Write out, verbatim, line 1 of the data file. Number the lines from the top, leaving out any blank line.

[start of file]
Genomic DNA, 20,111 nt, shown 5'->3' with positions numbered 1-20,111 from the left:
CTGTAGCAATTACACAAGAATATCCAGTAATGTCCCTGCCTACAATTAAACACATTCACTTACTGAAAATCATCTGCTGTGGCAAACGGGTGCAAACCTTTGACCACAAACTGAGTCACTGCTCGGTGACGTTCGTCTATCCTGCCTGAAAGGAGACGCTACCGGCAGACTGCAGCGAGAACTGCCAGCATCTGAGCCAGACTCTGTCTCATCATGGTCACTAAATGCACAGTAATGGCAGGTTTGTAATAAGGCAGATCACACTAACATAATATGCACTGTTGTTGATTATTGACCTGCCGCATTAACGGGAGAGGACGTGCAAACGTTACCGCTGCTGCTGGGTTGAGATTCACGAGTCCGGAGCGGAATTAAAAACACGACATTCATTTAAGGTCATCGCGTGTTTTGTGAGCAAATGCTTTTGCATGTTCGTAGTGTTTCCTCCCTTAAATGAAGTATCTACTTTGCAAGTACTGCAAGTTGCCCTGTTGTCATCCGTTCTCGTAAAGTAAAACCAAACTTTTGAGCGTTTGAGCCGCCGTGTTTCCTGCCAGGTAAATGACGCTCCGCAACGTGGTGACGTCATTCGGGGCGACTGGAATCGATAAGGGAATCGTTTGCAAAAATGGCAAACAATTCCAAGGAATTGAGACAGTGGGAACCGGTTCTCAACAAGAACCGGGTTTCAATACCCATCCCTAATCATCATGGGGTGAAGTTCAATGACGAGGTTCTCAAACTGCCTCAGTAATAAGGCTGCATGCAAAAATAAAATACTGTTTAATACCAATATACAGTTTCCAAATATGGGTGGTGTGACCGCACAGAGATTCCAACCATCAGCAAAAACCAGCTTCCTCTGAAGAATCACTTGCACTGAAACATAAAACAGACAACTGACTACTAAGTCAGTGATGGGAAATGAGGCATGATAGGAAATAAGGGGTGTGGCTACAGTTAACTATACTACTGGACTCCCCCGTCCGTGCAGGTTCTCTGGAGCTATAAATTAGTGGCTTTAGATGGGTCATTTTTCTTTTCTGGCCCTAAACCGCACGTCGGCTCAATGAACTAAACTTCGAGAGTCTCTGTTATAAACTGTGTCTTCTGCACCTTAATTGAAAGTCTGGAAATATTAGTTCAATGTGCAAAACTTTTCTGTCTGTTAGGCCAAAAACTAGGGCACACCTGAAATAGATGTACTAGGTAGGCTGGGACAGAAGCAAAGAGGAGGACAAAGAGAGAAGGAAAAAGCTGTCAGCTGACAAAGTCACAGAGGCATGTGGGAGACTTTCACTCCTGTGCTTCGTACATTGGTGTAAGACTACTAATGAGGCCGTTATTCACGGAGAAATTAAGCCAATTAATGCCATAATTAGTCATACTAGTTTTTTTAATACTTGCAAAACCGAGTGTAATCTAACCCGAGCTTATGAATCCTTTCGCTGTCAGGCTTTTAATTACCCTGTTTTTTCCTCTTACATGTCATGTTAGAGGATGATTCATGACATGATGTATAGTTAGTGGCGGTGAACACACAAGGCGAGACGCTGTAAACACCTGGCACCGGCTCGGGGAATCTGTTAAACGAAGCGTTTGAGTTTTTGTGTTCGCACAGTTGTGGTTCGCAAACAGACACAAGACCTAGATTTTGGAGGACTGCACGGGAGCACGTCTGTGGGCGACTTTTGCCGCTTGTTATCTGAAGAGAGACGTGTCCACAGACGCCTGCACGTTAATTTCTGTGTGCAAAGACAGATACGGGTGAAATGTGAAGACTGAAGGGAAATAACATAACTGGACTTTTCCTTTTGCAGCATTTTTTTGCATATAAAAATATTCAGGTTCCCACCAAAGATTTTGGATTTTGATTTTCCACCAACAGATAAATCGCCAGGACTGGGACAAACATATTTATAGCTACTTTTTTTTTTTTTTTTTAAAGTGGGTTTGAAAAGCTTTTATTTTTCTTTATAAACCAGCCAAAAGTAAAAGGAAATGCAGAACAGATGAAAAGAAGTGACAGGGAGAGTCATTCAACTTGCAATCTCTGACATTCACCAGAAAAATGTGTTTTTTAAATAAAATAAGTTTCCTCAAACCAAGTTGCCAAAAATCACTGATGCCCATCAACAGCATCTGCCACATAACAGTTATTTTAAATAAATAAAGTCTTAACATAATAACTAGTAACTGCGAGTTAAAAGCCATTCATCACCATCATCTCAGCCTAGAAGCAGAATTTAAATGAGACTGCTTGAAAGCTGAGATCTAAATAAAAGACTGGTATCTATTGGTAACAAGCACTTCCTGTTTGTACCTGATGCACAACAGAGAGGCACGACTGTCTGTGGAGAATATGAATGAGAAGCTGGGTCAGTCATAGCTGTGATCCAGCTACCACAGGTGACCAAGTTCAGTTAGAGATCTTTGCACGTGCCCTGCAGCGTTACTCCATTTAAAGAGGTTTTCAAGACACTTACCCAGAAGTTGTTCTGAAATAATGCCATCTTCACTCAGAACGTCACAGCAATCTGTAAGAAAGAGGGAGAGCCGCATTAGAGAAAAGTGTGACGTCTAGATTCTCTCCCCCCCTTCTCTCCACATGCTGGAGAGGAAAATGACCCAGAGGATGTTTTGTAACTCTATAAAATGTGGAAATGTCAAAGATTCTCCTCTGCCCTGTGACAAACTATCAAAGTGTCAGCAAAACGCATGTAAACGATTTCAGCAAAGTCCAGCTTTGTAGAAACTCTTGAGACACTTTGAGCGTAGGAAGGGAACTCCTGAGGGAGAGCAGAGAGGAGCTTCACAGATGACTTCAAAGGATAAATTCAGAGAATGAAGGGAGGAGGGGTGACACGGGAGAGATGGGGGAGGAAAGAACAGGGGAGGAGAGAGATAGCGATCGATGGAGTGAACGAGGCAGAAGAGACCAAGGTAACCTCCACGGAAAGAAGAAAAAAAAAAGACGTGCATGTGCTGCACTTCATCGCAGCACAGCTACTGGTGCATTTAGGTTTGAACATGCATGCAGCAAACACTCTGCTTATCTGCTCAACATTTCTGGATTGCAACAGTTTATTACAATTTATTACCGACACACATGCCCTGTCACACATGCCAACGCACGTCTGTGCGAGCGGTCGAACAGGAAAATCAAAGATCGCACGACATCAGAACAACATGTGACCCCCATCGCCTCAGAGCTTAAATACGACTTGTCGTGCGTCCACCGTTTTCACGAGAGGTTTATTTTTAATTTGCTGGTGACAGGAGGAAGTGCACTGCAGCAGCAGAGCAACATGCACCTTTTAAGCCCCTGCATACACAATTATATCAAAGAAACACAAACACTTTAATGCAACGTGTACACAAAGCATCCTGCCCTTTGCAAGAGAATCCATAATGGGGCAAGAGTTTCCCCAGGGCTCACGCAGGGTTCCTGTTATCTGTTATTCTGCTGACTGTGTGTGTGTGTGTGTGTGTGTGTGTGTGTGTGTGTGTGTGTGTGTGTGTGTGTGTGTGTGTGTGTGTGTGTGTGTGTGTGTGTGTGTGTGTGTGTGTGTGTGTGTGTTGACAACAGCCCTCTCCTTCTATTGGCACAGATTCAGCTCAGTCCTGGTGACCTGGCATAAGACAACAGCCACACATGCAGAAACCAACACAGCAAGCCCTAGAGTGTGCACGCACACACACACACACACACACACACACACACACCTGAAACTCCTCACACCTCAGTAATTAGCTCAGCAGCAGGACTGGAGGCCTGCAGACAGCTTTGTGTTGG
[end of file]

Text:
Genomic DNA, 20,111 nt, shown 5'->3' with positions numbered 1-20,111 from the left: